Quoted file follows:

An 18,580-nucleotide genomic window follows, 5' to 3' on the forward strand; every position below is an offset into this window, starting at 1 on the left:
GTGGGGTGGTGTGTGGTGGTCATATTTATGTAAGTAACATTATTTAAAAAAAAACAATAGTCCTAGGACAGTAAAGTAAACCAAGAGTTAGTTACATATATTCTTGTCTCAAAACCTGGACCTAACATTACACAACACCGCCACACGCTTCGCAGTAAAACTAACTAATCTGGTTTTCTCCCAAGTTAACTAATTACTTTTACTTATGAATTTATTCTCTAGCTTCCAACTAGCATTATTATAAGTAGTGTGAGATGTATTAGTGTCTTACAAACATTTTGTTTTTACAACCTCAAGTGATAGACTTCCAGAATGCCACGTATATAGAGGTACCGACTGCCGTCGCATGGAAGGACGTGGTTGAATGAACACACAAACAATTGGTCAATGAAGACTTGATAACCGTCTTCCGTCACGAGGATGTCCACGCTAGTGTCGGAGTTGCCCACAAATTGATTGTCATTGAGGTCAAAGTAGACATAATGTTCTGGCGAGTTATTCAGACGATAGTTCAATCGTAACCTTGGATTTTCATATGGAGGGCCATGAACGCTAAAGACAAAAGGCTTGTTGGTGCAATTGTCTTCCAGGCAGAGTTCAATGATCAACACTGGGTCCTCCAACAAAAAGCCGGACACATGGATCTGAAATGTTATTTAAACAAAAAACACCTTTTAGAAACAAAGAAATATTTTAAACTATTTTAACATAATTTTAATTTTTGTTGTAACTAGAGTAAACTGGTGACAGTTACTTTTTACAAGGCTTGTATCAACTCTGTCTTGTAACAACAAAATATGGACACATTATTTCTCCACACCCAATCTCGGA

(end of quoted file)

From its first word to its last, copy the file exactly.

An 18,580-nucleotide genomic window follows, 5' to 3' on the forward strand; every position below is an offset into this window, starting at 1 on the left:
GTGGGGTGGTGTGTGGTGGTCATATTTATGTAAGTAACATTATTTAAAAAAAAACAATAGTCCTAGGACAGTAAAGTAAACCAAGAGTTAGTTACATATATTCTTGTCTCAAAACCTGGACCTAACATTACACAACACCGCCACACGCTTCGCAGTAAAACTAACTAATCTGGTTTTCTCCCAAGTTAACTAATTACTTTTACTTATGAATTTATTCTCTAGCTTCCAACTAGCATTATTATAAGTAGTGTGAGATGTATTAGTGTCTTACAAACATTTTGTTTTTACAACCTCAAGTGATAGACTTCCAGAATGCCACGTATATAGAGGTACCGACTGCCGTCGCATGGAAGGACGTGGTTGAATGAACACACAAACAATTGGTCAATGAAGACTTGATAACCGTCTTCCGTCACGAGGATGTCCACGCTAGTGTCGGAGTTGCCCACAAATTGATTGTCATTGAGGTCAAAGTAGACATAATGTTCTGGCGAGTTATTCAGACGATAGTTCAATCGTAACCTTGGATTTTCATATGGAGGGCCATGAACGCTAAAGACAAAAGGCTTGTTGGTGCAATTGTCTTCCAGGCAGAGTTCAATGATCAACACTGGGTCCTCCAACAAAAAGCCGGACACATGGATCTGAAATGTTATTTAAACAAAAAACACCTTTTAGAAACAAAGAAATATTTTAAACTATTTTAACATAATTTTAATTTTTGTTGTAACTAGAGTAAACTGGTGACAGTTACTTTTTACAAGGCTTGTATCAACTCTGTCTTGTAACAACAAAATATGGACACATTATTTCTCCACACCCAATCTCGGA